While it’s important to understand why a problem has occurred, both David and Liam agree that maintaining open, honest and constant communication can ensure both sides of an outsourcing relationship resolve conflicts and challenges together, although David notes that “when you seem to have a stream of issues, a stigma can become attached to the outside party, making it difficult for that partnership to continue effectively if it’s not addressed.”

Liam says that establishing a communications flow which facilitates continuous feedback is one way to avoid minor problems becoming bigger issues, although he also acknowledges the value in a proactive vendor – “At CACI, we’re always trying to anticipate our clients’ potential roadblocks and challenges, so we’re providing solutions before something becomes a problem.”

4. Your contract has become a constraint

A contract provides both parties in an outsourcing relationship the benefit of structure and protection, but it can become a barrier to progress when projects pivot in a new direction. Working with a vendor that can be flexible and offer an element of elasticity in their approach can help to avoid partners becoming stuck in a bind.

However, the size of an outsourcing provider can also impact on how agile a partner can afford to be, warns David. “Smaller organisations are typically more agile than bigger providers, but they can be highly volatile as they grow and evolve, which can lead to issues later. On the flip side, a very large outsourcing provider may not be able to offer the personal, value-add partnership that you’re looking for.”

Liam also advises that businesses pay attention to the finer details when firming up their outsourcing requirement. “It’s important to consider the unexpected and unusual use case scenarios. You can’t capture everything, but having awareness and alerting your vendor of the potential changes and challenges ahead means they can be prepared to act and adapt, preventing your project from coming to a standstill.”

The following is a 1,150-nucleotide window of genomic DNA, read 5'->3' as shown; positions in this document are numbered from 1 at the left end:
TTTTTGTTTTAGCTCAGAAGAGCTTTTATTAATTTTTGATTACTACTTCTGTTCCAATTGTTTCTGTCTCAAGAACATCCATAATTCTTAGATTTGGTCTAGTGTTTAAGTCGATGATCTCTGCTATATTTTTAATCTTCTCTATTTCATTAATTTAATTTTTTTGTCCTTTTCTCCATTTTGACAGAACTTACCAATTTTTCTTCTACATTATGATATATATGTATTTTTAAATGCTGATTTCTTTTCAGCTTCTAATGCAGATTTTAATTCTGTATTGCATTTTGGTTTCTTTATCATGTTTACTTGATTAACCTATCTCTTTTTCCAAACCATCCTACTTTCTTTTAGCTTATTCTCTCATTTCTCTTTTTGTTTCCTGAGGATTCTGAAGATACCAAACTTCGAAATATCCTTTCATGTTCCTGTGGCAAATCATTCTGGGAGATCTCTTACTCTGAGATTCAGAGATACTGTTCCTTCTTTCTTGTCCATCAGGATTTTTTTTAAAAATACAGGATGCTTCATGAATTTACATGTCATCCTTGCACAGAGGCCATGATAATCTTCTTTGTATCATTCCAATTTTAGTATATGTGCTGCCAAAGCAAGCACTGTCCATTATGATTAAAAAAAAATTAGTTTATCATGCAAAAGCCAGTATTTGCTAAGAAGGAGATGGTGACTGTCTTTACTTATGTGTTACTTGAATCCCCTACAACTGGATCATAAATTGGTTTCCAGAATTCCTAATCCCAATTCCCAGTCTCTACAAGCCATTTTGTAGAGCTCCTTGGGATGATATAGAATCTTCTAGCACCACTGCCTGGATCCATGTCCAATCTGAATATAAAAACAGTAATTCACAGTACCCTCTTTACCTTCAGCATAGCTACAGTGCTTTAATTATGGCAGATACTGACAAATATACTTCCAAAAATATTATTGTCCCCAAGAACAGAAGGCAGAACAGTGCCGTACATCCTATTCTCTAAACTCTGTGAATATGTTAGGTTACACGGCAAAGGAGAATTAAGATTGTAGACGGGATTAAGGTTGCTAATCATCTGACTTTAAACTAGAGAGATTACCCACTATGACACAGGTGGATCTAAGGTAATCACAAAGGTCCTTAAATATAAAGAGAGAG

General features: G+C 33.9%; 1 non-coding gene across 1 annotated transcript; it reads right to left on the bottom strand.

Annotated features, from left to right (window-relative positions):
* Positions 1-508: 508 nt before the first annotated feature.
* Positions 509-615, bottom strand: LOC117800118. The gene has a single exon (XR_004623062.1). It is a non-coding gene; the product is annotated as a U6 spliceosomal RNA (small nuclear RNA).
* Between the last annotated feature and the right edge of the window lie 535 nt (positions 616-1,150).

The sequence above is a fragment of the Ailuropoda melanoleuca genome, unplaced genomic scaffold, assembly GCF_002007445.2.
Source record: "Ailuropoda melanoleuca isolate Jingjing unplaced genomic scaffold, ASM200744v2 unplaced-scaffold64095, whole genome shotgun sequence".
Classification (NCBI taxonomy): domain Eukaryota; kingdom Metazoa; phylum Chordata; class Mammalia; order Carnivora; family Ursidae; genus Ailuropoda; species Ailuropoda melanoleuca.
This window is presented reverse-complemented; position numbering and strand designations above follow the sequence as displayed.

5. You’re not growing together

“A clear sign that your outsourced relationship isn’t working is when you start to feel anchored,” says David. An outsourced relationship that continues to evolve and enhance your business as it grows is one that is truly valuable according to our experts. One way to form a relationship that adds long-term value is to select an outsourcing partner that has a wider capability offering. “I’m always thinking about the longevity of a relationship, looking beyond the initial requirement, and thinking about what else we can do to add value to our clients,” says Liam.

Nonetheless, capability isn’t the only thing to look out for. As Liam explains, having a future-focused mindset is also critical to a long-standing relationship. “I believe that the most successful partnerships are the ones where the provider brings both vision and value. They’re not just focused on what the client currently does, but they’re looking at what else they can be doing to improve.”

However, both our experts noted that, like any relationship, an outsourcing relationship requires investment and trust to realise its full potential. “It’s all about building and nurturing a partnership,” says Liam. David agrees and adds, “Trust is critical, and it’s not established overnight. Take the time to get the basics right – once you’ve got that with the right partner, you can achieve much bigger things.”

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Liam Delaney